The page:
Archive for Olympics

London Fever

Posted in Photography with tags , , , , , , , , , , on August 1, 2012 by Mj Rains

Getty images via Raw Silk and Saffron

Olympic proportions…

Posted in Photography with tags , , , , , , , on July 31, 2012 by Mj Rains

Found some awesome pics of athletes from past Olympics.

Rachel Radcliffe Flickr finds: Olympic Inspiration

Ryan Lochte Love…

Posted in Current events with tags , , , , , , on July 30, 2012 by Mj Rains

So rooting for Ryan Lochte this week…

Skatin’ out the Olympics

Posted in Current events with tags , , , , , , , , , on March 1, 2010 by Mj Rains

I have to admit, I’ve been a skating fan my whole life, right down to learning to do a sit spin and a single toe loop on my roller skates in the early 80s.  One of my earliest memories is pretending to be Dorothy Hamill in my not too sizable living room and knocking over a lamp with my camel positioned leg.  (Luckily no damage was evident and my mom didn’t hear the crash.)

So, as with every Olympics sine childhood, I was glued to the figure skating of the 2010 Olympics, and it was amazing, of course, but in some ways I thought the routines fell a little short in the “WOW” factor.  First off:  these skate grabbing spins and positions that were newly sanctioned by the skating federation and garnered extra points when performed in the routines.   I grew tired of the skate clasping in the pairs competition and was pleasantly surprised when the female announcer commented on the same thing, saying it was a shame they changed up all the beautiful spiral positions (as in above photo of Olympic Champion 2010 Kim Yu-na) by reaching back and grabbing that skate blade–every damn time.  But it gets worse.  This newly implemented scoring system required this position as a spin (as in this Caroline Zhang photo from 2008 on the right).   I find nothing beautiful or breathtaking in this crotch-exposing-skate-grabbing-front-leg-lift, or whatever they call it.  I’ve been informed by a friend of mine that this was a required move for the routines.  Seriously the judges should do some reconsideration, because this pose looks good on no one and is quite ugly, and again, I grew tired of seeing.  Perhaps the only one who could pull it off well was Sasha Cohen with all her extreme extension flexibility in the last Olympics, but she was an exception.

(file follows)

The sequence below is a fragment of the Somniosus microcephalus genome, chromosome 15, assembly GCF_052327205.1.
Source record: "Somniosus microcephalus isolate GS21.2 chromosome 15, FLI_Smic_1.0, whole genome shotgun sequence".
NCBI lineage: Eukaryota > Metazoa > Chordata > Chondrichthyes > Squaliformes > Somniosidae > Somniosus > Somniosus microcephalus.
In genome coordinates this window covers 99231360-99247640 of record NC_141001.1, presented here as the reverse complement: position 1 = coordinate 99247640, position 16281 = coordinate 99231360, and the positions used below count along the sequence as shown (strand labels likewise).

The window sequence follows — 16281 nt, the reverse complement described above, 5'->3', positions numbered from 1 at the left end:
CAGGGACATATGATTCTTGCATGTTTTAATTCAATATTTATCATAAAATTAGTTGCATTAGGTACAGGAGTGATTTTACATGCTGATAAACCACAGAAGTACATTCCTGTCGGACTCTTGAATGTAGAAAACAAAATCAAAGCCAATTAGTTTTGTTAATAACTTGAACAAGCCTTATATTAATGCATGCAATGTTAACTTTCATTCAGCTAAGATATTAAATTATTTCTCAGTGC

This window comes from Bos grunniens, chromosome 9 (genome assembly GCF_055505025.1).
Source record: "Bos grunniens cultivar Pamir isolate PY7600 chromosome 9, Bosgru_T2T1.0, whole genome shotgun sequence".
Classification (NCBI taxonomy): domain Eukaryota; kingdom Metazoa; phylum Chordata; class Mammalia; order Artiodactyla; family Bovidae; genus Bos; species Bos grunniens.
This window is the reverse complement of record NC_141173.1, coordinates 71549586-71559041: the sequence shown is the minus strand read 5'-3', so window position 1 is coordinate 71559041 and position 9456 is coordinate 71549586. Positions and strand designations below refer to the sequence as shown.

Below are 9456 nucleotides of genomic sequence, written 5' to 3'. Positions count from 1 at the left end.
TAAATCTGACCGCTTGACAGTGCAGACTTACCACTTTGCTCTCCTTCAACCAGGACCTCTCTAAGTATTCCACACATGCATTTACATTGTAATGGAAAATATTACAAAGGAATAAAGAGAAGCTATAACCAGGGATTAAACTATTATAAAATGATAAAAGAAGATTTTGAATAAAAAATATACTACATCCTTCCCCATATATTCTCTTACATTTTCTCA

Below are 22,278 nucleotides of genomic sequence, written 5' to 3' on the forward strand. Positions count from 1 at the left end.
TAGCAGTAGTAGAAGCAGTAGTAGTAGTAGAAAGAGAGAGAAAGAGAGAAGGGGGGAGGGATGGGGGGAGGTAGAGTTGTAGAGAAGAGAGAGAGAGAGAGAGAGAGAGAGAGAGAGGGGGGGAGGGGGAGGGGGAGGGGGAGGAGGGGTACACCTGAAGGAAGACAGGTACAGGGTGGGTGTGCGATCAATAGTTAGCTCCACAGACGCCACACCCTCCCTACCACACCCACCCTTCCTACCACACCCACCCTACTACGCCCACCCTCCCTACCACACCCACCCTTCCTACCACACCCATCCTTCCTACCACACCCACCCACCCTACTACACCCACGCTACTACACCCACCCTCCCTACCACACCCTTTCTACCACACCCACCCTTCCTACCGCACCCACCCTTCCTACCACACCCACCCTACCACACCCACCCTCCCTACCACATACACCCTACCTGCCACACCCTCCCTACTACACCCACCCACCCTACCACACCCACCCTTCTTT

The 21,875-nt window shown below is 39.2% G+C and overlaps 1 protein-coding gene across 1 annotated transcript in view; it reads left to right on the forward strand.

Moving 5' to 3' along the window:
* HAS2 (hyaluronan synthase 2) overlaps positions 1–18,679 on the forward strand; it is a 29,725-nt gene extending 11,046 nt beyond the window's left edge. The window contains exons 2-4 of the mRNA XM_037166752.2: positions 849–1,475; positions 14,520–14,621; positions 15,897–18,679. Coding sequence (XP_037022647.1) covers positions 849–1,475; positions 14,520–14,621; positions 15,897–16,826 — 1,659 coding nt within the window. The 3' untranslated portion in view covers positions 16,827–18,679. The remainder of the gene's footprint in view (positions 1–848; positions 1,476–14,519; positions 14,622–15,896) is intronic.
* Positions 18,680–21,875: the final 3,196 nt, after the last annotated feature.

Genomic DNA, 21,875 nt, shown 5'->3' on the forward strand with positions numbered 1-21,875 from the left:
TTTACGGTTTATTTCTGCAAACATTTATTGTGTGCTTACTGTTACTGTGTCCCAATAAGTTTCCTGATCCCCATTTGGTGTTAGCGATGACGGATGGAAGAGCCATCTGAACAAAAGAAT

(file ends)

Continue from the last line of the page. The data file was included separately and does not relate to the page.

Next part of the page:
Next: This stress on the jumps, the triple-triples, the quads, axles, etc. do show the athleticism of competitors but somehow take away from the beauty of the sport, which seems to be a minimal factor now.  More points should be given for the fine spins some do than the lack-luster ones from those exceptional jumpers.  I did not see one split jump.  I remember years back Paul Wylie wowing the crowd doing four in a row near the end of his program, which did not garner him a gold medal either, but these jumps were way better than another triple something-something.

And where did the lay-back spins go??  Hmmm?  These are hands down the most beautiful part of ladies figure skating, but only one in the top 6 skaters of the ladies free program, Mirai Nagasu,  did one, a  complete lay-back variation spin with four position changes…and it was beautiful, the high-light of my ladies figure skating night. (At left is Mirai in 2008 with exquisite lay-back!)

All complaints aside, my favorite moment was surprisingly the ice-dance free skate.  Though I was rooting for the Americans Davis and White,  Tessa Virtue and Scott Moir of Canada were phenominal and finally broke the rein of Russian domination in the Ice Dance category.  Gold and Silver Medalist in Ice Dance
Tessa Virtue & Scott Moir, Meryl Davis & Charlie White

Photo source: Getty Images

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